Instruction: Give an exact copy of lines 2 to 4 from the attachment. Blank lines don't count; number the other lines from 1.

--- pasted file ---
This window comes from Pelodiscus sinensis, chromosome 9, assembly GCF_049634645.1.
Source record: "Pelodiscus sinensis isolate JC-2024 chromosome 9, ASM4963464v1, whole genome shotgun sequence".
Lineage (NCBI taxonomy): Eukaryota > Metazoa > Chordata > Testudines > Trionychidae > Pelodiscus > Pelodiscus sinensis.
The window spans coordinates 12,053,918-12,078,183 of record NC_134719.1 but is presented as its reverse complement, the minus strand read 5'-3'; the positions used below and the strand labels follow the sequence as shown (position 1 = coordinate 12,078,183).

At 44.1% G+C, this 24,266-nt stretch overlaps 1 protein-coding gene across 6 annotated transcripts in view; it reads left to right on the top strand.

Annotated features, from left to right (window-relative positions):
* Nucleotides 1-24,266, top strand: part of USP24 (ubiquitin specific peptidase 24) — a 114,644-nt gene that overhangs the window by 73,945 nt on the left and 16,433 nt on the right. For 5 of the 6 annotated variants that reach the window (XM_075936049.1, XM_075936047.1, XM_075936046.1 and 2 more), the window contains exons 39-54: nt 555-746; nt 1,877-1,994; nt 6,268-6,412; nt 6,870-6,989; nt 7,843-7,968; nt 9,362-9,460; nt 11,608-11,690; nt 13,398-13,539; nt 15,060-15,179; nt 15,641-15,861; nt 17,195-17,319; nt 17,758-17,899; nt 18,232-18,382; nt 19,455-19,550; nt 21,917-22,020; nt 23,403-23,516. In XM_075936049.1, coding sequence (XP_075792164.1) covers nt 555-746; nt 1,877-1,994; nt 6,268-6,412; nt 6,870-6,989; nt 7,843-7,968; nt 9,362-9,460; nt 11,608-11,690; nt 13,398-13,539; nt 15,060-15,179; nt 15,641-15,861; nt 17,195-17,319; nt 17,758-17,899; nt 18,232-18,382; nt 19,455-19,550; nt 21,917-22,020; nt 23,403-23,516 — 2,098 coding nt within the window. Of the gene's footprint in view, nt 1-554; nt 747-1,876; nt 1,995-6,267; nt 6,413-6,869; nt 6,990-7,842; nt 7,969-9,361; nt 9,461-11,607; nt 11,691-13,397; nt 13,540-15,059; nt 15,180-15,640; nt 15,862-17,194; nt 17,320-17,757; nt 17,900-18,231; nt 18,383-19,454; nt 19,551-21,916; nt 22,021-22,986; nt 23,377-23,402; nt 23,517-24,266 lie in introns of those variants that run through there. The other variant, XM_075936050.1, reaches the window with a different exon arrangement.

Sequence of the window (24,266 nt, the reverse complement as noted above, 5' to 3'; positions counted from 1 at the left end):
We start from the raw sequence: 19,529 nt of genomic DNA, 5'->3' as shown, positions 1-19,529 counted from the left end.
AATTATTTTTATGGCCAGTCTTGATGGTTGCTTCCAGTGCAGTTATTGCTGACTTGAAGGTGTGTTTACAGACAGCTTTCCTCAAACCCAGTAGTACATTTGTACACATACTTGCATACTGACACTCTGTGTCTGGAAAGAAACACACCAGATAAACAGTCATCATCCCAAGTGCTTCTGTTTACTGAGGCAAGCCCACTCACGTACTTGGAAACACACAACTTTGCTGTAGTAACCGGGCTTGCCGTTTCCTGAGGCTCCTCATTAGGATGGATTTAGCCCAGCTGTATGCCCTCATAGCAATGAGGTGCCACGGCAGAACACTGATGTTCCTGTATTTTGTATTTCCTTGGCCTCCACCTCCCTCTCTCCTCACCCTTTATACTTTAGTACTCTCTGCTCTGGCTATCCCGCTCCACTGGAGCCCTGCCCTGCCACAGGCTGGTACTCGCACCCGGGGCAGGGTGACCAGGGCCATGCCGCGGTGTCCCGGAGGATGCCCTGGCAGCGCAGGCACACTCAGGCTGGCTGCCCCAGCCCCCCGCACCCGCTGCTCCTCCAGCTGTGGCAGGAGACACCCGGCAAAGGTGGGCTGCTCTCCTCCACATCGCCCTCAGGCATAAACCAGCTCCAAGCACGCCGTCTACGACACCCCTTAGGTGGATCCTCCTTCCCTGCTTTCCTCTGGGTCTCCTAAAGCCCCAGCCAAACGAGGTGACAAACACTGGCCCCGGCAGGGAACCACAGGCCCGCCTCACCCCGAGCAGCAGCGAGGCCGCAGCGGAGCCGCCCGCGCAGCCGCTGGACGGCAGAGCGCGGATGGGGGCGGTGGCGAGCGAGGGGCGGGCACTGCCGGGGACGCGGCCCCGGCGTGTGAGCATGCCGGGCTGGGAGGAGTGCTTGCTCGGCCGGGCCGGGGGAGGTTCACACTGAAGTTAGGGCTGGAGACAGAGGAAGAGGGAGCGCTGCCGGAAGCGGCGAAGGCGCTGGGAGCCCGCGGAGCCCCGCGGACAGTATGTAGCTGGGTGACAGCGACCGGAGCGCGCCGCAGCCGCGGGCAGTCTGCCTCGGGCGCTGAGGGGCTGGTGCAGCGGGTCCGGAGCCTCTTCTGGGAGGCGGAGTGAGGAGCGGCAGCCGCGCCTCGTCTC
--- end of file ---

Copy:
Source record: "Pelodiscus sinensis isolate JC-2024 chromosome 9, ASM4963464v1, whole genome shotgun sequence".
Lineage (NCBI taxonomy): Eukaryota > Metazoa > Chordata > Testudines > Trionychidae > Pelodiscus > Pelodiscus sinensis.
The window spans coordinates 12,053,918-12,078,183 of record NC_134719.1 but is presented as its reverse complement, the minus strand read 5'-3'; the positions used below and the strand labels follow the sequence as shown (position 1 = coordinate 12,078,183).